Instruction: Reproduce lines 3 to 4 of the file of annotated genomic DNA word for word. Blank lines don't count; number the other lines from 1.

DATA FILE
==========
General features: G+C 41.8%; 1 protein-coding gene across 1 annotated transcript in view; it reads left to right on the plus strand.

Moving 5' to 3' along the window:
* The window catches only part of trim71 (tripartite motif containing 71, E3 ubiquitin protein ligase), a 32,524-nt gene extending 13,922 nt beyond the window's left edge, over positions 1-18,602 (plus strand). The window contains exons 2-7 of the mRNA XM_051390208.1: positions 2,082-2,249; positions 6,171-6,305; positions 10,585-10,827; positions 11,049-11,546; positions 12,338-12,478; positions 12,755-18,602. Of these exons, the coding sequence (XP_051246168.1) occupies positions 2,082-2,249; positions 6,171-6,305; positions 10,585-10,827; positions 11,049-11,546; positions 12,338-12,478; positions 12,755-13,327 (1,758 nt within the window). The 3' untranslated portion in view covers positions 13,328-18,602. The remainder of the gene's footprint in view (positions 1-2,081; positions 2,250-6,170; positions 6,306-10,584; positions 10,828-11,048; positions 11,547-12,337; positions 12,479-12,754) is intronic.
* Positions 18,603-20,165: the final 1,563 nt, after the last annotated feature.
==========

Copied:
* The window catches only part of trim71 (tripartite motif containing 71, E3 ubiquitin protein ligase), a 32,524-nt gene extending 13,922 nt beyond the window's left edge, over positions 1-18,602 (plus strand). The window contains exons 2-7 of the mRNA XM_051390208.1: positions 2,082-2,249; positions 6,171-6,305; positions 10,585-10,827; positions 11,049-11,546; positions 12,338-12,478; positions 12,755-18,602. Of these exons, the coding sequence (XP_051246168.1) occupies positions 2,082-2,249; positions 6,171-6,305; positions 10,585-10,827; positions 11,049-11,546; positions 12,338-12,478; positions 12,755-13,327 (1,758 nt within the window). The 3' untranslated portion in view covers positions 13,328-18,602. The remainder of the gene's footprint in view (positions 1-2,081; positions 2,250-6,170; positions 6,306-10,584; positions 10,828-11,048; positions 11,547-12,337; positions 12,479-12,754) is intronic.
* Positions 18,603-20,165: the final 1,563 nt, after the last annotated feature.